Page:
From Your Lobbyist: AYA Attends Sen. Warren’s Unveiling of Student Debt Cancellation Bill
July 26, 2019
Week of Jul 22-26.
AYA Attends Sen. Warren’s Unveiling of Student Debt Cancellation Bill: On Tuesday, July 23rd AYA had the honor of being invited to the unveiling of the Student Loan Debt Relief Act, a bicameral bill introduced by Senator Warren (D-MA) and House Majority Whip Clyburn (D-SC) that would wipe out student debt for 75%, or 42 million of the 45 million Americans saddled in debt. Strongly endorsed by AYA, this proposal would cancel up to $50,000 of outstanding student loan debt for each qualified borrower. Borrowers earning $100,000 or less will be eligible for the full $50,000 in debt cancellation, and the cancellation amount will reduce by $1 for every $3 in income above $100,000. Additionally, the legislation includes other important benefit for borrowers, including the ability to convert private loans into federal loans that qualify for cancellation and the ability to discharge student debt in bankruptcy.
In addition to being invited to the event where Ben Brown, AYA’s founder, got a chance to tell Senator Warren about AYA’s work on behalf of our 20,000 members, AYA was included in her original press release about the bill: “Recognizing that the $1.5 trillion student debt burden is stifling the overall success of 45 million Americans, the Association of Young Americans (AYA) is grateful that Senator Warren and Congressman Clyburn have put forth strong legislation that if enacted, would provide full loan cancellation for 75% of borrowers and offer partial cancellation for those making $100,000 or more,” said Ben Brown, founder of the Association of Young Americans. “AYA believes that The Student Loan Debt Relief Act would strategically provide cancellation for the borrowers who need it most, including those from traditionally underserved backgrounds, and would provide meaningful economic opportunities by closing the wealth gap. Additionally, we are pleased that this bill would offer refinancing opportunities and the ability to discharge student loans in bankruptcy, for any borrowers with remaining debt after cancellation. AYA strongly endorses The Student Loan Debt Relief Act and are excited for the opportunity for our members to champion its passage into law.” Over the next few months, AYA will meet with members of Congress to advocate for its passage.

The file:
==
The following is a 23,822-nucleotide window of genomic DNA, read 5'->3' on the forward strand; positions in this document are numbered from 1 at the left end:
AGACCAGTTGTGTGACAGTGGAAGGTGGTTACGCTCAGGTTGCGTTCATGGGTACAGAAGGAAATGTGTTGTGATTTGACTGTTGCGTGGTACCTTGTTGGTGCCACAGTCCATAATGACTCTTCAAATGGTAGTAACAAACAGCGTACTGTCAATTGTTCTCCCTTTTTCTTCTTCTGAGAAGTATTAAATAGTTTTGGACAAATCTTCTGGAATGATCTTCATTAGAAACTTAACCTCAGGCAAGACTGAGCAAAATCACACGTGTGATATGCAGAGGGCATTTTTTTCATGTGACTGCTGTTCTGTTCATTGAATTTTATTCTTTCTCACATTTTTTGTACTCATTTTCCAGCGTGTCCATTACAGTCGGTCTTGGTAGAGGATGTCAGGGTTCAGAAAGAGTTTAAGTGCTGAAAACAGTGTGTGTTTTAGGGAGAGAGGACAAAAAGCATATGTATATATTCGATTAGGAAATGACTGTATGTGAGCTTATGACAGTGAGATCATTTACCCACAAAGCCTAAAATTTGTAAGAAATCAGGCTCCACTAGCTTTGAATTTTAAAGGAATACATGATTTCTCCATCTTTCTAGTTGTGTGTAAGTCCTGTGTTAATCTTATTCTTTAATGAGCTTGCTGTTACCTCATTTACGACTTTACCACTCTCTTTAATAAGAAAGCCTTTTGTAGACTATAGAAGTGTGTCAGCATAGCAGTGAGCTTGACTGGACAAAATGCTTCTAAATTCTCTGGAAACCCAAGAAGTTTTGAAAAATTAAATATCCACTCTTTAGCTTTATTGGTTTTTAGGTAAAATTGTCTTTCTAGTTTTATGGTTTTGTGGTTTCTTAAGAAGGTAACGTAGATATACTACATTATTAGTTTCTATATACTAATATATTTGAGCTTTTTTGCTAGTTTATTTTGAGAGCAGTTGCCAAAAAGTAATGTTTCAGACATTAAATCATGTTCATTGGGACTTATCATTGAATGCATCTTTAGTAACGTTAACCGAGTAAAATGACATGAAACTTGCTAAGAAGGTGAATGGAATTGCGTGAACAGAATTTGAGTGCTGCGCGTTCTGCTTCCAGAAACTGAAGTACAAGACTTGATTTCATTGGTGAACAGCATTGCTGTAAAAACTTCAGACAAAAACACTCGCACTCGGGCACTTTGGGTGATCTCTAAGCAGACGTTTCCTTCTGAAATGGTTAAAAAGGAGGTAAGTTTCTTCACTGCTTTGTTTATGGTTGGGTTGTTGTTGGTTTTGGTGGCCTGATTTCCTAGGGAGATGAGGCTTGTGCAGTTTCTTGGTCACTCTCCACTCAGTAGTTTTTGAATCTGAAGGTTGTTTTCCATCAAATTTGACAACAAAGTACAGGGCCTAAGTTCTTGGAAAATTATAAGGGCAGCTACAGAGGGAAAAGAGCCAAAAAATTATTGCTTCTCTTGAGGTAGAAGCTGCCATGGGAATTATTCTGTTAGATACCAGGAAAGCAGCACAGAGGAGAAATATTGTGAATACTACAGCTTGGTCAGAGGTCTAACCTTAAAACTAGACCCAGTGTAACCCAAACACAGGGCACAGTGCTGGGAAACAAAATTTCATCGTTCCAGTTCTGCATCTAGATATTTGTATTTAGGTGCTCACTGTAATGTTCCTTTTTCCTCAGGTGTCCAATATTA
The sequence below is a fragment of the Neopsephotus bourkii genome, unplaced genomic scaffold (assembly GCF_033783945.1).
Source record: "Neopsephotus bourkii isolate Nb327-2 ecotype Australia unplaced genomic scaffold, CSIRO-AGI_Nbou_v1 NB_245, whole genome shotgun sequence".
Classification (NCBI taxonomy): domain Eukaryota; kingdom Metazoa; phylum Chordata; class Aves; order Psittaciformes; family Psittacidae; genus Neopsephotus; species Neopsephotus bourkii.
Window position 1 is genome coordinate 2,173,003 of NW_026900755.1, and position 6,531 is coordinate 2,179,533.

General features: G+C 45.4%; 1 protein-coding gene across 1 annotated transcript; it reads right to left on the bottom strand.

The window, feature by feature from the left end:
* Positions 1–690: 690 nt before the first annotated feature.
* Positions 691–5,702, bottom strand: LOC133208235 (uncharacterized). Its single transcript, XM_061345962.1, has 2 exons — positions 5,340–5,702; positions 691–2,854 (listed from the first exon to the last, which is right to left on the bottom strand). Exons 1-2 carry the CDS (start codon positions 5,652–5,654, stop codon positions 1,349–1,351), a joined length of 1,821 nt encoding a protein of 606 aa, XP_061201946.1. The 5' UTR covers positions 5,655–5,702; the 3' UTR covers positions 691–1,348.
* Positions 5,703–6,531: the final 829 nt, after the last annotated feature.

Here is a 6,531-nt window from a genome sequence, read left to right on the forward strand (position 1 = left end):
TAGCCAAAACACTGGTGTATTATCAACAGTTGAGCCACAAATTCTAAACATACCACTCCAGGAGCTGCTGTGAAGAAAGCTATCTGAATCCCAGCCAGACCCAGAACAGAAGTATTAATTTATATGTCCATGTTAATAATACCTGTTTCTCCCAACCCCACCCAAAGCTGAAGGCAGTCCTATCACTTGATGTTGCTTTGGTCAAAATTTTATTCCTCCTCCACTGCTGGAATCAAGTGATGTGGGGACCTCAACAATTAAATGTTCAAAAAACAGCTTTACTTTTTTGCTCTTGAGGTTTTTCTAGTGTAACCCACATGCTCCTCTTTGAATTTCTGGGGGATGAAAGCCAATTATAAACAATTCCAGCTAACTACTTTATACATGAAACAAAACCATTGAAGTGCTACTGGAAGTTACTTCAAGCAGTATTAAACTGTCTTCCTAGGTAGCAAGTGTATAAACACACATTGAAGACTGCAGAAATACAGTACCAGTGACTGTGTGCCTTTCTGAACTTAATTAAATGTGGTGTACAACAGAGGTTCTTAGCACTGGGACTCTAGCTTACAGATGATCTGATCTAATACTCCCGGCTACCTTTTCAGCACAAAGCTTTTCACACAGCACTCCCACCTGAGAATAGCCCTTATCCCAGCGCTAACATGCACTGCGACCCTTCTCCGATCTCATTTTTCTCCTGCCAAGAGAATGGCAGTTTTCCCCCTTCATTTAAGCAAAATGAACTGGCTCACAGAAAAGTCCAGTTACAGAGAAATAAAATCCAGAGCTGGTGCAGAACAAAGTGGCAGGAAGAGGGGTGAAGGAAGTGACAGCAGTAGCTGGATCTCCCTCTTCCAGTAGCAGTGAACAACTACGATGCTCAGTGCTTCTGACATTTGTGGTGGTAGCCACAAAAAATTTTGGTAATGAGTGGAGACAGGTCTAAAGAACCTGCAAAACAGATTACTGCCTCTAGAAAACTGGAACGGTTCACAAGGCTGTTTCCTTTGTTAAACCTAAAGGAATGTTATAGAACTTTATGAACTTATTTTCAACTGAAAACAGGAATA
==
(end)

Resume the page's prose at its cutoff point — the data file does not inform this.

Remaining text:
Budget Deal Reached, Potential for Government Shutdown Less Likely: The big news in Washington this week (aside from the Mueller hearings) was an agreement between the President and Congressional leadership to a budget deal that would lift existing spending caps for the next two fiscal years and raise the debt ceiling until 2021. Under the terms of this agreement, non-defense discretionary spending, which includes education, for FY 2020 would increase by 4% or $24.5 billion over the current fiscal year. However, the increases for non-defense discretionary spending in FY 2021 are much smaller, with the net increase over fiscal year 2020 amounting to only $5 billion. The full House passed this legislative package late Thursday while the Senate will likely pass it next week. Once this legislation is enacted, and with President Trump’s full-throated endorsement on Twitter that is expected to occur, the Senate will need to move swiftly in September to pass all twelve of its spending bills, which it had been holding in abeyance until a deal on overall spending was reached. Once the Senate approves its versions of these spending bills, which will hopefully include robust funding for higher education programs, horse-trading with the House will begin. While the spending caps are high, they are not quite as high as the House presumed when it approved its appropriations bills earlier this year. This means that some of the big higher education increases, like increases to Pell grants, work-study, and GEAR Up/TRIO in the House’s approved version of Labor HHS Education spending may be reduced in final legislation depending on how far off the levels are from Senate’s version. In order to avert a government shutdown––which has no doubt been made a bit easier due to the budget deal––all of this must be completed before the federal fiscal year deadline of September 30th, when federal funds run out. Now that there is a caps deal, we must keep pressure on the Senate to provide high levels of funding for higher education programs.